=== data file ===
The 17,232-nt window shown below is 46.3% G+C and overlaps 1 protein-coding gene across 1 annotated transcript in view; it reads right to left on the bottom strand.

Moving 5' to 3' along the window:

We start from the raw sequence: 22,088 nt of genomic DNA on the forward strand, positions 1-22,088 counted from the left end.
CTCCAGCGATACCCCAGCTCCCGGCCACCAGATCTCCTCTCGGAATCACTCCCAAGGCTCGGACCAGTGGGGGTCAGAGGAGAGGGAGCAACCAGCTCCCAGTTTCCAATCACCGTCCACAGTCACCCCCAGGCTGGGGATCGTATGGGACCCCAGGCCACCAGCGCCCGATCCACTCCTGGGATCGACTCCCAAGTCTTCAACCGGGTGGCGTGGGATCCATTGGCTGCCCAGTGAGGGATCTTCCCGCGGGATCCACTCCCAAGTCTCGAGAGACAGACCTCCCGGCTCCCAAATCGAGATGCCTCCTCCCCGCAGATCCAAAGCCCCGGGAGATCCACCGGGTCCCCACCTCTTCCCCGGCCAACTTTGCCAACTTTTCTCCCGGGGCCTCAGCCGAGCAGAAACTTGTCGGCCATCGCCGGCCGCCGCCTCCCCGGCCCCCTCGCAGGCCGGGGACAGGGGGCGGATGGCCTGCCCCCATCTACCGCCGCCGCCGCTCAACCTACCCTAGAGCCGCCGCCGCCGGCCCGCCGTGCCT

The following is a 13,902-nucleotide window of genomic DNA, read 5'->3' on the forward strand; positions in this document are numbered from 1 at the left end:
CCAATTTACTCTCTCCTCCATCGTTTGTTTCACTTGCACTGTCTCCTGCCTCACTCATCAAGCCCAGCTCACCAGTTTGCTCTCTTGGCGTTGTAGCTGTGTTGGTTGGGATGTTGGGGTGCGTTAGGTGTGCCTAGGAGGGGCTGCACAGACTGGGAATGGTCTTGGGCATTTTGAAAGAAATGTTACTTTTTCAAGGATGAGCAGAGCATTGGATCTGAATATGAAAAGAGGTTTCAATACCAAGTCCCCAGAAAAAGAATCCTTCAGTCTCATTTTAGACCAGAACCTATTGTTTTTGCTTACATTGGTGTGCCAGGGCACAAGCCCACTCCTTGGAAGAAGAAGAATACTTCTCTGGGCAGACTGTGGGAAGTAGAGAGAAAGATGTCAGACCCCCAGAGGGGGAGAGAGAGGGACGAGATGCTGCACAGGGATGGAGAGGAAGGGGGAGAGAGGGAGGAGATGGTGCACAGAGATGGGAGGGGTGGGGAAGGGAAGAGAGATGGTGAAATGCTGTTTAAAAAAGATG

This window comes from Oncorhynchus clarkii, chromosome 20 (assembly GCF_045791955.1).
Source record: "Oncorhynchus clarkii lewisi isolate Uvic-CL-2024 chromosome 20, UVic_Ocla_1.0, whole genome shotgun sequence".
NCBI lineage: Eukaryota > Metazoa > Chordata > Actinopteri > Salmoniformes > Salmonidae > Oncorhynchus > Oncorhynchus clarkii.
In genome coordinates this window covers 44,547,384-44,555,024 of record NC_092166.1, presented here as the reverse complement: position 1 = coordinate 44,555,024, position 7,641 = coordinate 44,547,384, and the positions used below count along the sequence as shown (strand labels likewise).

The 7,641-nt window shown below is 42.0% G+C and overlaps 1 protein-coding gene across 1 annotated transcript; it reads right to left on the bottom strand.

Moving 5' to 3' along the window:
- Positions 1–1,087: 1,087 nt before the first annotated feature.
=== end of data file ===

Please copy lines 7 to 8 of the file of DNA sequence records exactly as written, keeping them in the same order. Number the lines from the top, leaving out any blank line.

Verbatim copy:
This window comes from Oncorhynchus clarkii, chromosome 20 (assembly GCF_045791955.1).
Source record: "Oncorhynchus clarkii lewisi isolate Uvic-CL-2024 chromosome 20, UVic_Ocla_1.0, whole genome shotgun sequence".